He uses classic sexist defences (added 5th September; updated 6th September)

It’s finally hitting the point where Owen Smith’s misogyny is attracting attention. As well as using the “just banter” defence for his Sturgeon comments, Owen’s pulled the old “I’m not sexist, I hire women.” Yes, really. I’m pretty sure I’ve seen Donald Trump say similar, and it was just as fucking feeble and pathetic then.

Thankfully, Owen seems to be being taken to task about his general sexism problem, with a woman challenging him on it publicly at a hustings event. His response was basically a checklist of the classic misogynist’s responses to being called out:

-Focusing on his own feelings, rather than the feelings of those who may have been hurt. Smith described his own experience of hearing the accusations as “the most mortifying experience for me”.
-Mansplaining how his comments aren’t sexist at all.
-“I’ve never suggested that women should be seen and not heard, which is how some of the other things I’ve said have been interpreted,”. This excuse puts the blame on women for misinterpreting, rather than him for screwing up.
-“painted as sexist” “portray me as being a sexist”: this is related to the above, except has started to imply some sort of murky ulterior motive as opposed to just being all hysterical.
-“decontextualised”. There is pretty much one situation in which words can be taken out of context to sound misogynistic, and that is in sentences such as “Alan said Bertha is a bitch, so I punched Alan,” being trimmed to “Bertha is a bitch”. Having the receipts for Owen’s misogynistic comments, they were not decontextualised in this way.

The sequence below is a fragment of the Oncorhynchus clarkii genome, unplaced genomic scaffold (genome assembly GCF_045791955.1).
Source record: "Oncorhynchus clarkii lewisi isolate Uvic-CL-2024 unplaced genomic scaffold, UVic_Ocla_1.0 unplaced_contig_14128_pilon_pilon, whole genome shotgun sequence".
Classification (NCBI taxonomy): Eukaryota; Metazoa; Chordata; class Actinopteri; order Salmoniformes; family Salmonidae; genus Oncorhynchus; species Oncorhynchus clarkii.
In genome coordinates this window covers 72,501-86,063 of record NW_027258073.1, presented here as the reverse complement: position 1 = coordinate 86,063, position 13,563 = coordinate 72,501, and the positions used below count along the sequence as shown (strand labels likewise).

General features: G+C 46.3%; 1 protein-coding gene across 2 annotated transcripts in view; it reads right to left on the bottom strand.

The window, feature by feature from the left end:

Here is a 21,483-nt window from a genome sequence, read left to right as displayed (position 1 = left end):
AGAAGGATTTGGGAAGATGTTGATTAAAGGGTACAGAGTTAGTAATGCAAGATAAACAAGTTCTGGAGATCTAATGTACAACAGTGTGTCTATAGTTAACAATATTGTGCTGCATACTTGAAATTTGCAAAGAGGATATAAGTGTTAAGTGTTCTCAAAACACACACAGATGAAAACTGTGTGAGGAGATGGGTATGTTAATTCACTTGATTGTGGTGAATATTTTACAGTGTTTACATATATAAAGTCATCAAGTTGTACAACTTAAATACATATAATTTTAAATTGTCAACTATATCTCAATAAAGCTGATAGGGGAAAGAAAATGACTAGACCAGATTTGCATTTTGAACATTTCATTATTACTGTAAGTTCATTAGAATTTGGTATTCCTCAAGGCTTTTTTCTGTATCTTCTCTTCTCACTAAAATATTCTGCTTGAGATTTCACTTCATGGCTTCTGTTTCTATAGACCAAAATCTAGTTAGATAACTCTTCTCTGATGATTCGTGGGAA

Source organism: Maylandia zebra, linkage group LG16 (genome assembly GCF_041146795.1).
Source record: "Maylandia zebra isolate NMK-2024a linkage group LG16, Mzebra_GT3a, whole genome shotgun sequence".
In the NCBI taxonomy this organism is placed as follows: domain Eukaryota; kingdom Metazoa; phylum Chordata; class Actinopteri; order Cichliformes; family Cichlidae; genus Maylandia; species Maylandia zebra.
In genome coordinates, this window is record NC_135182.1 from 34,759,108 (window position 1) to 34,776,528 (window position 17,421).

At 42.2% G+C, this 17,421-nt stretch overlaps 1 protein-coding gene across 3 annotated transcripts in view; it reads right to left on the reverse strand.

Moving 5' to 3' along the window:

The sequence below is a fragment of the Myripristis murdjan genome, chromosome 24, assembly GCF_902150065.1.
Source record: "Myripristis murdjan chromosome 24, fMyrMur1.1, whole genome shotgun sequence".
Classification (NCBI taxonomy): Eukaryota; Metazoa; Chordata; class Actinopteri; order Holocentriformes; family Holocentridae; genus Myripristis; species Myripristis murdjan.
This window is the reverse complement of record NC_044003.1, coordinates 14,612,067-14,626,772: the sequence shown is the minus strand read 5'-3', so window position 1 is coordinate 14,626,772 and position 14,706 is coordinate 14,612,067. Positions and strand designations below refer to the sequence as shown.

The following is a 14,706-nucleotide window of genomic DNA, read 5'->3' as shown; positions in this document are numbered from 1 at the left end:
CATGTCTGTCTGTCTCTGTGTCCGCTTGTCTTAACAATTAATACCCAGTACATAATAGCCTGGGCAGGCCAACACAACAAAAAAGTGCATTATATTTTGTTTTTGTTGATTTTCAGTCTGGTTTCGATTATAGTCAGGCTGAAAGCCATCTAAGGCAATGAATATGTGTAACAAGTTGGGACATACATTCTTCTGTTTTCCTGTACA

-“repeatedly apologised”. So fucking what? Saying sorry doesn’t magically undo the fact you made these comments. You need to win back trust by not keeping on bloody well doing it. Which seems like a big ask for Owen, and certainly not one he’s doing well at. Also, he hasn’t exactly apologised adequately: a textbook sorry-you-got-offended: “All I can do is apologise for any offence that’s been caused by any of the things I’ve said.”

He just clearly, obviously doesn’t get it. He doesn’t get why women are pissed off at him, and he doesn’t seem to want to get it. Owen Smith’s reaction here is a perfect guide in How Not To Respond To Being Challenged And Apologise.

He won his wife in a playground fight?! (added 10th September)

In a Mirror interview where Owen Smith was attempting to make people like him, and also go on like he’s credible, Smith claimed to have “fought off” hundreds of “lads”, saying, “1,200 boys, three girls and I pulled Liz. So I must have something going on. That must be leadership.”

Ignoring the possible improbabilities with their being any girls at his school while he was there, since the sixth form only became coeducational in 1993 (when Owen would have been 22), this is yet another comment which is just skin-crawlingly sexist. As @keewa put it: “Owen Smith won his wife in a playground fight like she’s a fucking conker”.

Once again, we see him putting his virility front and centre. From the 29 inch penis comments to his insistence on not needing viagra, Owen Smith is pretty keen to show off that he is the manliest of all men. 

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I’ll likely add examples to this post as I see them. Also, heed the disclaimer. This really isn’t an invitation for debate.

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14 responses to “Owen Smith is a misogynist masterpost

  • oopster74